Doubtless the more worldly, disdainful view of secrecy evidenced by the temper of JFK's address derived less from his reading of spy fiction than it did from his recent experience of the catastrophically cocked-up Cuban invasion attempt that was the infamous Bay of Pigs, the pear shaped outcome of which it can safely be said went that way because so many of the planners -- mostly in the Central Intelligence Agency (CIA) -- kept far too many secrets, few of which they shared with the young president prior to his regrettable, and hugely regretted, decision to green-light this ill-fated, game changing mission.

Either way, it appears Kennedy and le Carre were kindred spirits. That the speech was presented before the then American Newspaper Publishers Association -- that august bastion at the time representing the so-called Fourth Estate, whose collective remit was purportedly holding to account those who publicly swear an oath to protect, preserve and uphold the Constitution -- provides us with another layer of substance to its content.

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We will return to Kennedy's speech in a follow up piece, and with it more broadly [to] the role of the media -- specifically the role of investigative journalists and whistleblowers -- in "insuring" against "the dangers of excessive and unwarranted concealment of pertinent facts" in the unequivocal support of a "free and open society". But first we need to fast forward to the here and now.

When a "new generation" of terminally hopeful Americans handed Barack Obama the keys to the White House, one of the pre-conditions in doing so was linked to the undertaking his administration would be more transparent and accountable than any previous one. Attendant with this promise was the expectation the U.S. government under Obama would be more protective of citizens' privacy and civil liberties, more inclined to safeguard whistle-blowers and investigative journalists, and reinstate and uphold a greater level of respect for the Constitution and the unalloyed freedom of the press. It was to be expected Obama would in fact 'delimit' "official censorship and concealment"; one might say a New Age of American 'glasnost' beckoned! (That a "New Age" of 'perestroika' might have also been expected is a story for another time.)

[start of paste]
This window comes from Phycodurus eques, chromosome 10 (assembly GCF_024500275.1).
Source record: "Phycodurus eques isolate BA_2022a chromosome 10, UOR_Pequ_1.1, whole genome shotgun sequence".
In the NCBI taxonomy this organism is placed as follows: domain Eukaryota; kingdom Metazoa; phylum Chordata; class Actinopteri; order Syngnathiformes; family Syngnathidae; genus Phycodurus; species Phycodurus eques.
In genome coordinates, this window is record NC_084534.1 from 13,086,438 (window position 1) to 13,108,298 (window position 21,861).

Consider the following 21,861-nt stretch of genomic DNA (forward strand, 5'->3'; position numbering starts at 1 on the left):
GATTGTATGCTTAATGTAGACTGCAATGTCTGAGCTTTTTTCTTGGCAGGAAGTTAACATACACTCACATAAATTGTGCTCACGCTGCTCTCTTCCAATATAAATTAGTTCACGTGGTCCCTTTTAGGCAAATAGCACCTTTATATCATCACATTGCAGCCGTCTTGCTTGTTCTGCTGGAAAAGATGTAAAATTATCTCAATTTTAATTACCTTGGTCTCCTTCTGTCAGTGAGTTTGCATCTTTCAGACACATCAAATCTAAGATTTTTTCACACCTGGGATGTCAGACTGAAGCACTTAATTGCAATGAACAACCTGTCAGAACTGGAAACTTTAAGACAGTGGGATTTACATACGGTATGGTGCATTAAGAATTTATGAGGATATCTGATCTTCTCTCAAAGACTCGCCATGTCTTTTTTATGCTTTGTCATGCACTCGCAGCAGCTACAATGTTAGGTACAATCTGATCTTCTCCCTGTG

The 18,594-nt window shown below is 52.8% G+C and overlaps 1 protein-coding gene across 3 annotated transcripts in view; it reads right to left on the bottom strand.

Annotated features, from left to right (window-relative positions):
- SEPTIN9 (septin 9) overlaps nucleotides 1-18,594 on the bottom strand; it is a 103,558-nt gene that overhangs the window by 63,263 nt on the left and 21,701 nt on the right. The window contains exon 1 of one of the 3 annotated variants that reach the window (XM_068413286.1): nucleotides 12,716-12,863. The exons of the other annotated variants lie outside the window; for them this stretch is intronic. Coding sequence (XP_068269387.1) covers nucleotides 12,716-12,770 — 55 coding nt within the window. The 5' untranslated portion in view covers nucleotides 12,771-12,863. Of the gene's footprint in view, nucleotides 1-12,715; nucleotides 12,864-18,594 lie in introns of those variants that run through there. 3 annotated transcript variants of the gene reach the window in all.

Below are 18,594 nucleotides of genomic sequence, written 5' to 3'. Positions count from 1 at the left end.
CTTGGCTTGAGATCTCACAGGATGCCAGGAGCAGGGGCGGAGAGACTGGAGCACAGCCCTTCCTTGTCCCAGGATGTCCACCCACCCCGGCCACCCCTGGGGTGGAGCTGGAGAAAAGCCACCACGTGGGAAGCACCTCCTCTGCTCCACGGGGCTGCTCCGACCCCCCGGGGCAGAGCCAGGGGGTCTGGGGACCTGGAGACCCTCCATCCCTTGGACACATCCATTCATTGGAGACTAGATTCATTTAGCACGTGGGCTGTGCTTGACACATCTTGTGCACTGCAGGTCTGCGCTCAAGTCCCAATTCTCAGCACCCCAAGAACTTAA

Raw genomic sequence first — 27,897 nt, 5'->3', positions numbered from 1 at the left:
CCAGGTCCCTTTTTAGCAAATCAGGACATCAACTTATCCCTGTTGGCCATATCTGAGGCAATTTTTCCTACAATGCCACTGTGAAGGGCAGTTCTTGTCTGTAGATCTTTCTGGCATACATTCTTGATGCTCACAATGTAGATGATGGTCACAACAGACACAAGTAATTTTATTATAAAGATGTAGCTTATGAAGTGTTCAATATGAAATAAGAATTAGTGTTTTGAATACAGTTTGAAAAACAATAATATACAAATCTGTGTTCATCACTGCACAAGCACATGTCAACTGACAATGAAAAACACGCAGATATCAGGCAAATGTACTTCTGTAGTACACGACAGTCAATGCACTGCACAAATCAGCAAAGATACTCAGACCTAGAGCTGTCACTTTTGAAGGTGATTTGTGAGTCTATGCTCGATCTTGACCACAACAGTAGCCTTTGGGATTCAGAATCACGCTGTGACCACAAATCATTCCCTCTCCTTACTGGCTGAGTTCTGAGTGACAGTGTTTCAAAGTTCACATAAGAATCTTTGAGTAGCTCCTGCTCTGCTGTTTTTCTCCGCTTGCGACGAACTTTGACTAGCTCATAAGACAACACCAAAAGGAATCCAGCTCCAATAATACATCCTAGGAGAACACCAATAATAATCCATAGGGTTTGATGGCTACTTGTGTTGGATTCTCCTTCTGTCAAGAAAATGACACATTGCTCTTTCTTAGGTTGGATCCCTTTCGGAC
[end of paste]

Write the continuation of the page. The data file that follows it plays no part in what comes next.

After eight years of sleight-of-hand governance, shell-game political expediency, and "excessive and unwarranted concealment" of information by president George W Bush, his vice-president Dick Cheney and their cabalistic caucus of secretive gatekeepers, most democracy-minded Americans were eagerly prepared for a new experiment in transparency and accountability -- a 'de-Bushification' of The Beltway, to coin a phrase -- in the way its government operated and functioned, and candour in the manner it communicated with "we the people" about its activities.

How's that "experiment" going then? By most objective accounts, not very well it would seem. The recent conviction of former CIA man Jeffrey Sterling for alleged offences under the ancient Espionage Act is ample testament to this, a case that we will return to in our follow-up piece.

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Greg Maybury is a Perth (Australia) based freelance writer. His main areas of interest are American history and politics in general, with a special focus on economic, national security, military and geopolitical affairs, and both US domestic and (more...)